We Never Walk Alone

Text: John 14:15-20

15 “If you love me, you will keep my commandments. 16 And I will ask the Father and he will give you another Helper, that he may be with you for evermore, 17 the Spirit of truth, whom the world is not able to receive, because it does not see him nor know him; you surely know him, for he abides with you and will be in you. 18 I will not leave you orphans; I will come to you. 19 Soon the world will no longer see me, but you surely will see me; because I live, you also will surely live. 20 In that day you will indeed know that I am in my Father, and you are in me, and I am in you.”


When spring arrives, do you enjoy seeing the robins once again? I do. Last spring and this spring my wife and I have had robins build nests in the flower planter which hangs from the side of our back porch. We saw the robins hatch their little brood and feed them. We also saw the little robins when they finally left their nest.

Watching the robins can be a learning experience. From them we can learn how to live in this world. They teach us not to worry about having the necessities of life but to take each day one day at a time and to trust in our heavenly Father to provide for us. In Matthew 6:26 Jesus tells us, “Look at the birds of the sky; they do not sow nor reap nor gather into barns, yet your heavenly Father feeds them. Are you not worth more than they?” Surely our heavenly Father will feed us, for we are much more valuable than the birds are.

From watching the robins we can also gain an insight into our own weaknesses, uncertainties, and fears as we walk through life. A couple of weeks ago my wife and I noticed there was but one little robin left in the nest. The other three had left. That one did not want to leave the nest. He was content to just sit there. It was a big world out there with lots of dangers and unknowns. It appeared he was afraid to leave the nest to venture out into that world alone.

While I was cutting the grass near the back porch the noise of the lawn mower scared that little robin. He fluttered out of the nest onto the floor of the porch. Immediately he tried to find some nook or cranny to hid in. He was scared to death and he clearly felt helpless, deserted and alone, defenseless. He wanted to hide behind the back porch steps. The noise of the lawn mower, however, convinced him he had better move on. He fluttered from the porch to the ground, where he started hopping through the grass toward the front of our house. As soon as he did so, first one, then the other, of the parent robins swooped down after him as he disappeared between our house and the garage. The little robin was scared in his big new world and thought he was all alone. He was not all alone, however. His parent robins where right there keeping their eyes on him the whole time.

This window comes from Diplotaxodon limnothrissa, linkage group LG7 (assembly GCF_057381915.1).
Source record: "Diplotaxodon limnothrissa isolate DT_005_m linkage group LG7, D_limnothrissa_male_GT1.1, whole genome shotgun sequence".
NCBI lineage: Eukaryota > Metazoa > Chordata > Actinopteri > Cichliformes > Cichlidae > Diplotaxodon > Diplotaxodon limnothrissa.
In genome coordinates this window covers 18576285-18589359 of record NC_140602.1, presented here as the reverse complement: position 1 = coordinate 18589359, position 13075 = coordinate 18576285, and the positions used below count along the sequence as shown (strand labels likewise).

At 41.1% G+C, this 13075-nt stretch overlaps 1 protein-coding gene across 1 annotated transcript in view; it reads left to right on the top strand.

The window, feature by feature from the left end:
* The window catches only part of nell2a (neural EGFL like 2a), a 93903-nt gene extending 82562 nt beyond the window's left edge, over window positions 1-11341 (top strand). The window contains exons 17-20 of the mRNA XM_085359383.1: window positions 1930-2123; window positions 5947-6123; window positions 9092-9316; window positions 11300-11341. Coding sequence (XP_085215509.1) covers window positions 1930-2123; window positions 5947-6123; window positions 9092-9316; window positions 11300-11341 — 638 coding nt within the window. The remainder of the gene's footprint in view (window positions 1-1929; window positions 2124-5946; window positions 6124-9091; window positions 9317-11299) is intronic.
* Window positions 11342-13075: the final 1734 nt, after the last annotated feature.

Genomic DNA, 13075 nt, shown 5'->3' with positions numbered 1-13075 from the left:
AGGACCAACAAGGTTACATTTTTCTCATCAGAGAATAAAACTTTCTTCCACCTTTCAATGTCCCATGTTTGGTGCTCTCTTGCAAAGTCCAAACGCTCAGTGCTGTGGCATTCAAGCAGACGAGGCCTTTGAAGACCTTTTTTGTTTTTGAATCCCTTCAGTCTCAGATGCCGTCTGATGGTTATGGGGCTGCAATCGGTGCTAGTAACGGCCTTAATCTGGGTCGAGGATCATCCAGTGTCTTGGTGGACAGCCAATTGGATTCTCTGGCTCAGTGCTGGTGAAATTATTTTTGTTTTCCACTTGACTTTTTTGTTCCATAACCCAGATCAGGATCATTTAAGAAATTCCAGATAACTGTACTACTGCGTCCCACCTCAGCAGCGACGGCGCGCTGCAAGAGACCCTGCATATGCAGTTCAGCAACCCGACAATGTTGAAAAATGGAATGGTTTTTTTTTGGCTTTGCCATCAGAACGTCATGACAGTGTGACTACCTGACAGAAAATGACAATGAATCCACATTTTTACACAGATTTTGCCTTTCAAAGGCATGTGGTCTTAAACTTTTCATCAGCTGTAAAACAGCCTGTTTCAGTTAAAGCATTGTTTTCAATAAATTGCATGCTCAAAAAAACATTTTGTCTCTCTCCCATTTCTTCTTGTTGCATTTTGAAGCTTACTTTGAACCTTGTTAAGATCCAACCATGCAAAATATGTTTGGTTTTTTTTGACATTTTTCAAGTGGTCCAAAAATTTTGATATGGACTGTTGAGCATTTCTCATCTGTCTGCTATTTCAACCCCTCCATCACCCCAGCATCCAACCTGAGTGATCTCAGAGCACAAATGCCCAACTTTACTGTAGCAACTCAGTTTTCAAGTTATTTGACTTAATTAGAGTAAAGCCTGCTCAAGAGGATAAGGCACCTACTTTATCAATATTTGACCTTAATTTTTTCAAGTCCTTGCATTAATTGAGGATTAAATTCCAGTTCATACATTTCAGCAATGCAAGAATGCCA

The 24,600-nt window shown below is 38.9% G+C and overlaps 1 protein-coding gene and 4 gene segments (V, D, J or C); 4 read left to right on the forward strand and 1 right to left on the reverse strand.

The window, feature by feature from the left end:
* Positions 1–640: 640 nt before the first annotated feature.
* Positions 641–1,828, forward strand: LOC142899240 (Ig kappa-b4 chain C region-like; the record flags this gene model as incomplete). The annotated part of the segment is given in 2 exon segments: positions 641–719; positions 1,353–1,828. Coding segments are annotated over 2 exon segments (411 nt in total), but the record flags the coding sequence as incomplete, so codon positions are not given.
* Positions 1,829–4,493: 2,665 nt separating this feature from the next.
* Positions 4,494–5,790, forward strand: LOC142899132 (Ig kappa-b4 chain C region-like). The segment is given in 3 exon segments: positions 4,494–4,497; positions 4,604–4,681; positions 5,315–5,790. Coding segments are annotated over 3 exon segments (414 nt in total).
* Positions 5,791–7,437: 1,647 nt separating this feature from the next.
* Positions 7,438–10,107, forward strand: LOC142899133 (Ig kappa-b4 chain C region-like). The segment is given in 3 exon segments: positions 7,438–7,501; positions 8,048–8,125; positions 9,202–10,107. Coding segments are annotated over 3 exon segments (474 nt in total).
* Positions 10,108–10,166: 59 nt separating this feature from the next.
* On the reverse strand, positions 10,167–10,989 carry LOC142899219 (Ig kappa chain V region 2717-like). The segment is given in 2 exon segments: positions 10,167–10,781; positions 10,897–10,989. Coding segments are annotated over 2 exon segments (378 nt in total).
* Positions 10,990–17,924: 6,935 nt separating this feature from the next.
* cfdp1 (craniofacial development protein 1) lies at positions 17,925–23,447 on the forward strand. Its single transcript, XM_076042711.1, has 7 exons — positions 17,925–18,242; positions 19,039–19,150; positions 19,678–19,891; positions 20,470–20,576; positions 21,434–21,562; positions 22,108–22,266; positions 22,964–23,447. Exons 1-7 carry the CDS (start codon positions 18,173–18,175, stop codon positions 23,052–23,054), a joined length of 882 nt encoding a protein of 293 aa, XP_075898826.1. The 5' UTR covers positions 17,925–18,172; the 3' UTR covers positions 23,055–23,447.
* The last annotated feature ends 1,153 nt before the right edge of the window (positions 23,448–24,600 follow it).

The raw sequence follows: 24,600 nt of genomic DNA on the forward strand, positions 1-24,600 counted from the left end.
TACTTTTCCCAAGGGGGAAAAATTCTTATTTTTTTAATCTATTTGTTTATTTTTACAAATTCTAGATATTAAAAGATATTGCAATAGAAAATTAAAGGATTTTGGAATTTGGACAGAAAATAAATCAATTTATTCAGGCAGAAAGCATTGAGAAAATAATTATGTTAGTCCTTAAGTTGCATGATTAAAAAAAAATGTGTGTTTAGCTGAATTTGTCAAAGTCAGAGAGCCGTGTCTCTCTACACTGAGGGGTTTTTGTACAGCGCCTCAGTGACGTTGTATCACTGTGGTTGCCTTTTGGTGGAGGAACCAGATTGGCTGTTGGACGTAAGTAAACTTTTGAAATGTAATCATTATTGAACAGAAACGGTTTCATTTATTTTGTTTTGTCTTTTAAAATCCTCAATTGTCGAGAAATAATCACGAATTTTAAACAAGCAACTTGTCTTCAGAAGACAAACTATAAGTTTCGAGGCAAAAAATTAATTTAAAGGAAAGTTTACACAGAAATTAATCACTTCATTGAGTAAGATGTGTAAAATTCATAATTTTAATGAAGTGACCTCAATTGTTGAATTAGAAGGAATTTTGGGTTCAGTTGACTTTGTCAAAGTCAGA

Like that little robin, there are times in our lives when we feel alone, uncertain, helpless, and afraid in a great big hostile world. Yet like that little robin, we never walk alone. We gain this assurance from Jesus’ words in John 14:15-20.

The scene of our text was the upper room on Maundy Thursday evening. Jesus was delivering his farewell discourse to his disciples before going out to the Garden of Gethsemane. The disciples’ hearts were troubled by the news of his coming departure. They could no longer be with Jesus as they had been with him in the past. They had to struggle with their fears of separation and of being left to themselves. The Jesus, whom they had followed, stayed with, loved, looked to for instruction and guidance, would not be with them anymore. It no doubt seemed to them that in the future they would have to walk life’s path alone without the presence and strength of Jesus to lean on.

In this sermon text we learn how Jesus comforted them. We discover that their fears had no foundation or basis of fact. They would not be left alone, nor would they be left to their own resources and strength.

In verse 15 Jesus said to them, “If you love me, you will keep my commandments.

A relationship with Jesus is founded on love. The relationship is founded on Jesus’ love for his believing disciple who reciprocates with a love for Jesus. The believer expresses his love for Jesus by obeying Jesus’ command. Jesus’ command is first to hold to his Word and to believe in him. Jesus says in John 6:29, “This is the work of God, that you believe in the One whom he sent.” Jesus’ command also includes living a godly life as a fruit of faith in him, loving one another, and taking his gospel to the world.

Jesus loves us. He showed his love for us: first, in living a perfect life for us so we would be righteous in the sight of God; and second, in giving his innocent life as the payment for our sins. We will reciprocate with a love for him that keeps his commandments.